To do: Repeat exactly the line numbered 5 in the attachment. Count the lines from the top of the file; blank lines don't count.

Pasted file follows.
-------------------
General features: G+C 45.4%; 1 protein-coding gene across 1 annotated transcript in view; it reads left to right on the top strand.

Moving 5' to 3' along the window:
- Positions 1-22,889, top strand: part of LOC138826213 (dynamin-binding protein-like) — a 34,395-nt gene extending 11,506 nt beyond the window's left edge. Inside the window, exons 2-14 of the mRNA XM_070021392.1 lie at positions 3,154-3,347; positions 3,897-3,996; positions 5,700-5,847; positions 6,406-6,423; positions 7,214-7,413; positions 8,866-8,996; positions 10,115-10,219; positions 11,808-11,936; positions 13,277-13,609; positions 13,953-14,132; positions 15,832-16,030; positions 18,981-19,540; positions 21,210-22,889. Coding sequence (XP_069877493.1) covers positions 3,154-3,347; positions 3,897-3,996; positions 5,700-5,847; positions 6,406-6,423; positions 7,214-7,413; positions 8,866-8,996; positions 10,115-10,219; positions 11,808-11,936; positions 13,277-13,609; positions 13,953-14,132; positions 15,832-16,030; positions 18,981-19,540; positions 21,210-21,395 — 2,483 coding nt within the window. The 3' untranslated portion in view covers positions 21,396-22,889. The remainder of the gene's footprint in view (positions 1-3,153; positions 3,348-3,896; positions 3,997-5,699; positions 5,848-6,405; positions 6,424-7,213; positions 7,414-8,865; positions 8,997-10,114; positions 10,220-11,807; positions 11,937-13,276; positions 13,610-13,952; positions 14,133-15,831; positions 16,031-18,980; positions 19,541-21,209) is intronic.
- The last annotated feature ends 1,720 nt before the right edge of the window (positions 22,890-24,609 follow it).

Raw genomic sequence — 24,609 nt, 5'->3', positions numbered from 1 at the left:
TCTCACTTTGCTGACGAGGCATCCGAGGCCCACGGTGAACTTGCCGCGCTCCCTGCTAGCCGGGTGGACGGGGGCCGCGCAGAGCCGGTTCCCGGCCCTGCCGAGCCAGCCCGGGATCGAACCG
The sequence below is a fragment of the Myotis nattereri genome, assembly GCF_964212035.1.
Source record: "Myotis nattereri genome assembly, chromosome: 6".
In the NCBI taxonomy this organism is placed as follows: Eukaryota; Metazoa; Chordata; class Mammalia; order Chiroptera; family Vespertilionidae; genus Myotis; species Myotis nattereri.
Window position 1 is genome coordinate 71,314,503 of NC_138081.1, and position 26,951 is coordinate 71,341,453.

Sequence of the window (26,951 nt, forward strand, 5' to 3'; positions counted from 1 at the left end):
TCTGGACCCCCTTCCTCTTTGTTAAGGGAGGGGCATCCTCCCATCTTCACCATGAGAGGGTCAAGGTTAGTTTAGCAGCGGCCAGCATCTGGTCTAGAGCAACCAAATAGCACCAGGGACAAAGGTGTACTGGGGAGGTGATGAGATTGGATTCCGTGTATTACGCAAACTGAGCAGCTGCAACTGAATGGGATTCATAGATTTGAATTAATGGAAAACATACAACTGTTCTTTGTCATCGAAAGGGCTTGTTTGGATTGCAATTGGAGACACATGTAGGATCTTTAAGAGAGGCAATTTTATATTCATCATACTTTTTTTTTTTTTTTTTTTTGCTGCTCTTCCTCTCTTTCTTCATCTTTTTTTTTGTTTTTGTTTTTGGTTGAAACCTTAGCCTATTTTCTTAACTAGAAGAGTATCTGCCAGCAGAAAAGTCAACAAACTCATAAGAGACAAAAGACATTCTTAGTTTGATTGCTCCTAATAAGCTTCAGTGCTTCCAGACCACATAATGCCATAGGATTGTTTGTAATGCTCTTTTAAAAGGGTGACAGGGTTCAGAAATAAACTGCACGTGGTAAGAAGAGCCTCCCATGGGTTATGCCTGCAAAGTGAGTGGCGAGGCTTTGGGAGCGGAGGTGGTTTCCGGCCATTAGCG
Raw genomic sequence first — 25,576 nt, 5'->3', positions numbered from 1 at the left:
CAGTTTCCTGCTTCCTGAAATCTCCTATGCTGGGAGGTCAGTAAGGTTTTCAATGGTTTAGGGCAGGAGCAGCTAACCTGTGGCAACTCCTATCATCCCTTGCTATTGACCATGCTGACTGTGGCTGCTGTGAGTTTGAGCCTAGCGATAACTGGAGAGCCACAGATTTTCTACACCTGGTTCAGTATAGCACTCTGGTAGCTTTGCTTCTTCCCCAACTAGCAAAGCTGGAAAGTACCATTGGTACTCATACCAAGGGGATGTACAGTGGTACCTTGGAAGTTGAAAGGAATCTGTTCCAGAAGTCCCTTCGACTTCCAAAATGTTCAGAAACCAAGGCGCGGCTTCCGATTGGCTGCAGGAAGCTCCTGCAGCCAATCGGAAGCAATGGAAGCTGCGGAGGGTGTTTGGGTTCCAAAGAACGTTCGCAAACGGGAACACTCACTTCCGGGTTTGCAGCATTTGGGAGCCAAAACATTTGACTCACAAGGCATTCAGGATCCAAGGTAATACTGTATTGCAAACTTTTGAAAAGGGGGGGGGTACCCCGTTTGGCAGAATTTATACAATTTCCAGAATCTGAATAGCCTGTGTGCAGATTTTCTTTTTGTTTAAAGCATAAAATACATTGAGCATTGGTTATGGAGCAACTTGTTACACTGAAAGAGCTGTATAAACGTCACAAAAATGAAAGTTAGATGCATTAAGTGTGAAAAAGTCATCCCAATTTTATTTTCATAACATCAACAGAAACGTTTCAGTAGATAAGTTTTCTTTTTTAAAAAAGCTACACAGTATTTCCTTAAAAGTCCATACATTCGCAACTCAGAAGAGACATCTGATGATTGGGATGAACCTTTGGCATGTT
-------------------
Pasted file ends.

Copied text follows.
Raw genomic sequence — 24,609 nt, 5'->3', positions numbered from 1 at the left: